USDA officials said they were guarding against organic food fraud. Congress decided they need help.
Published: January 29, 2019
Category: Organic Fraud, The Organic & Non-GMO Report Newsletter
New regulations on blocking fraudulent “organic” food imports into the U.S. went into effect in late December, as part of the 2018 Farm Bill.
America imports organic corn, soybeans, and coffee from 100 different countries—but recently many of those shipments have proven not to be organic. Millions of pounds of “organic” corn and soybeans were actually from conventional sources, the Washington Post reported last year; the deception is likely due to middlemen eager to reap the organic premiums.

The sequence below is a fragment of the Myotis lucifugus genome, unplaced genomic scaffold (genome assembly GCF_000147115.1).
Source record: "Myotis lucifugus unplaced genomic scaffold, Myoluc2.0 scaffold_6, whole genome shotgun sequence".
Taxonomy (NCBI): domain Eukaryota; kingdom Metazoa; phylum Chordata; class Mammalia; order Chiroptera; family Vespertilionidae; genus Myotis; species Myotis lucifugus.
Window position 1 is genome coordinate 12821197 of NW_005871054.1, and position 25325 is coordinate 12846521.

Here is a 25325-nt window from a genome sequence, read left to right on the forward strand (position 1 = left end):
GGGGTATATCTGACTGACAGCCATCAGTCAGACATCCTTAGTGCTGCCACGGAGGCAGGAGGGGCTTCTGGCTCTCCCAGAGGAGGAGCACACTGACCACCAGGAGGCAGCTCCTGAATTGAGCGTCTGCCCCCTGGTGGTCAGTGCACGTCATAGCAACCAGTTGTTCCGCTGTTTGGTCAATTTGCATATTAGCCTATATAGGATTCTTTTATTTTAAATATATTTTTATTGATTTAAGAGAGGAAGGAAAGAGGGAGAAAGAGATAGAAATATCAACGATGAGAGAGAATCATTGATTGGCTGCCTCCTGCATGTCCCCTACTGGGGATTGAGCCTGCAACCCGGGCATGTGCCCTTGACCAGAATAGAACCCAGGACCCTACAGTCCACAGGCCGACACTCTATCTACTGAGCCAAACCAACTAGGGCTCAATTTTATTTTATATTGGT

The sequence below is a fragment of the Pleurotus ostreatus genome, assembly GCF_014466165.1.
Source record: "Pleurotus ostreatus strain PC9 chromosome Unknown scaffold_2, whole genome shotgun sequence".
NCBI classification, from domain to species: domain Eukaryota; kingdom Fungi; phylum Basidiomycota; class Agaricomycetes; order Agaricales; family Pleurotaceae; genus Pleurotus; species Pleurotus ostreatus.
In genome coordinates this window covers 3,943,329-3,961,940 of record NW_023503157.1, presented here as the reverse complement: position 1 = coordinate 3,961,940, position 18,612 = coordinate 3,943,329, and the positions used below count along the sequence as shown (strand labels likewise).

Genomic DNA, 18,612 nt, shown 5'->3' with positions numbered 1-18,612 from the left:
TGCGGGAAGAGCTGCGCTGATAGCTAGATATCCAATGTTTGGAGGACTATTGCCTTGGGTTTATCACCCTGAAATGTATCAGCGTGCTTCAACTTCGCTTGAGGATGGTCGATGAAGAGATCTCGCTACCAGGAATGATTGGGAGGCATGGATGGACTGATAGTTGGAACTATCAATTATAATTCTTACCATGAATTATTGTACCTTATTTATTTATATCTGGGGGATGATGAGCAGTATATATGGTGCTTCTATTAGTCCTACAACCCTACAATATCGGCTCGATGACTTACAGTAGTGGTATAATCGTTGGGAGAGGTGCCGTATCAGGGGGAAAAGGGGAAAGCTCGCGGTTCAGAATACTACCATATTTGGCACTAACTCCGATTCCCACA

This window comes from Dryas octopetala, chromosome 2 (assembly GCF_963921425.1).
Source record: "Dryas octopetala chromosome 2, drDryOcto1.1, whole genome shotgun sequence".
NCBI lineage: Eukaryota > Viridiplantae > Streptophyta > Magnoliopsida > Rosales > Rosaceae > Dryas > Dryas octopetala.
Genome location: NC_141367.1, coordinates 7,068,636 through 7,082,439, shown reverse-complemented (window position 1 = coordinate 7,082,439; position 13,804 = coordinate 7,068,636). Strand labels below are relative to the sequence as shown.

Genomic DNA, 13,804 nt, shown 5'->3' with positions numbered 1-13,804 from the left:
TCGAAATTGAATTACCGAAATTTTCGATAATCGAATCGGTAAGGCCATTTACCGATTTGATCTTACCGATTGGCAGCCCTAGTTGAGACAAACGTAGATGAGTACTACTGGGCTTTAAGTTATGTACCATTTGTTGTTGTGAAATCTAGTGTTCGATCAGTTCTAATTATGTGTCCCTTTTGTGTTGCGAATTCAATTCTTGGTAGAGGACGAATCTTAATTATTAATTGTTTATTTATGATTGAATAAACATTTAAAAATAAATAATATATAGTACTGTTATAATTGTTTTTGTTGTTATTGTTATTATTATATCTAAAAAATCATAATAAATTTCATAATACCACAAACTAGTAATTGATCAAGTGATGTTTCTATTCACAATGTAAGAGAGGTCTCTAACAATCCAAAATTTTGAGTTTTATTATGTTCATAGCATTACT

Although the USDA says it was enforcing the policy through its National Organic Program, blatant chinks in the armor exist. Farmers hire their own inspection agencies, inspections are typically announced in advance, and testing for pesticides is the exception, not the norm.
“This reform will level the playing field for American farmers,” said Sen. Tammy Baldwin (D-Wis). The new legislation stipulates that imported organic foods must show a certificate of origin, appropriate destination, and name of the agent who verified it as organic. In addition, the USDA must develop a tracking system for the organic certificates and create annual reports to specify enforcement efforts.
Source: Washington Post
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